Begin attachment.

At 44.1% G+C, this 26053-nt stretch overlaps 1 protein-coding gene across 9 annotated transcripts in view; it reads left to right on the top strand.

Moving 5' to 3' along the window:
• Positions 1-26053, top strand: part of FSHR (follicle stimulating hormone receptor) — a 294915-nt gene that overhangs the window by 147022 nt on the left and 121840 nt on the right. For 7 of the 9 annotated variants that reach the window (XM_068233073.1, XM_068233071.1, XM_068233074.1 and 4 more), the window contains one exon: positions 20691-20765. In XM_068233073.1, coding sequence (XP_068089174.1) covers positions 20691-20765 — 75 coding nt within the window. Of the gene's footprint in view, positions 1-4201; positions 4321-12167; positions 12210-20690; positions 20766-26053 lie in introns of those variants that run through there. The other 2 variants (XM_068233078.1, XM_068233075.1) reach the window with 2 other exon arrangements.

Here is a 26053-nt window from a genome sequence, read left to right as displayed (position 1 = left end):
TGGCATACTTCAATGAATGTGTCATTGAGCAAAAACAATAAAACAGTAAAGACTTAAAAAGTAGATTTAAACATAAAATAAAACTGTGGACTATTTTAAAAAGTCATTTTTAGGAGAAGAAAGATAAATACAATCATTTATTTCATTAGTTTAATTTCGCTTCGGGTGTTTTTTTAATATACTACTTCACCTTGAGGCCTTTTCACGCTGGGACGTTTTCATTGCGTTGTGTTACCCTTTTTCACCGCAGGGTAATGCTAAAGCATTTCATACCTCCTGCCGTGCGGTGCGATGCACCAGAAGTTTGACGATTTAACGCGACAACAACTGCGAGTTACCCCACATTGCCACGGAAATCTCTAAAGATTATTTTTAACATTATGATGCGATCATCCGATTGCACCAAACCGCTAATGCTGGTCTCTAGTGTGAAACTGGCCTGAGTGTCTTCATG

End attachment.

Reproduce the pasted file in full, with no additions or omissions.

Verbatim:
At 44.1% G+C, this 26053-nt stretch overlaps 1 protein-coding gene across 9 annotated transcripts in view; it reads left to right on the top strand.

Moving 5' to 3' along the window:
• Positions 1-26053, top strand: part of FSHR (follicle stimulating hormone receptor) — a 294915-nt gene that overhangs the window by 147022 nt on the left and 121840 nt on the right. For 7 of the 9 annotated variants that reach the window (XM_068233073.1, XM_068233071.1, XM_068233074.1 and 4 more), the window contains one exon: positions 20691-20765. In XM_068233073.1, coding sequence (XP_068089174.1) covers positions 20691-20765 — 75 coding nt within the window. Of the gene's footprint in view, positions 1-4201; positions 4321-12167; positions 12210-20690; positions 20766-26053 lie in introns of those variants that run through there. The other 2 variants (XM_068233078.1, XM_068233075.1) reach the window with 2 other exon arrangements.

Here is a 26053-nt window from a genome sequence, read left to right as displayed (position 1 = left end):
TGGCATACTTCAATGAATGTGTCATTGAGCAAAAACAATAAAACAGTAAAGACTTAAAAAGTAGATTTAAACATAAAATAAAACTGTGGACTATTTTAAAAAGTCATTTTTAGGAGAAGAAAGATAAATACAATCATTTATTTCATTAGTTTAATTTCGCTTCGGGTGTTTTTTTAATATACTACTTCACCTTGAGGCCTTTTCACGCTGGGACGTTTTCATTGCGTTGTGTTACCCTTTTTCACCGCAGGGTAATGCTAAAGCATTTCATACCTCCTGCCGTGCGGTGCGATGCACCAGAAGTTTGACGATTTAACGCGACAACAACTGCGAGTTACCCCACATTGCCACGGAAATCTCTAAAGATTATTTTTAACATTATGATGCGATCATCCGATTGCACCAAACCGCTAATGCTGGTCTCTAGTGTGAAACTGGCCTGAGTGTCTTCATG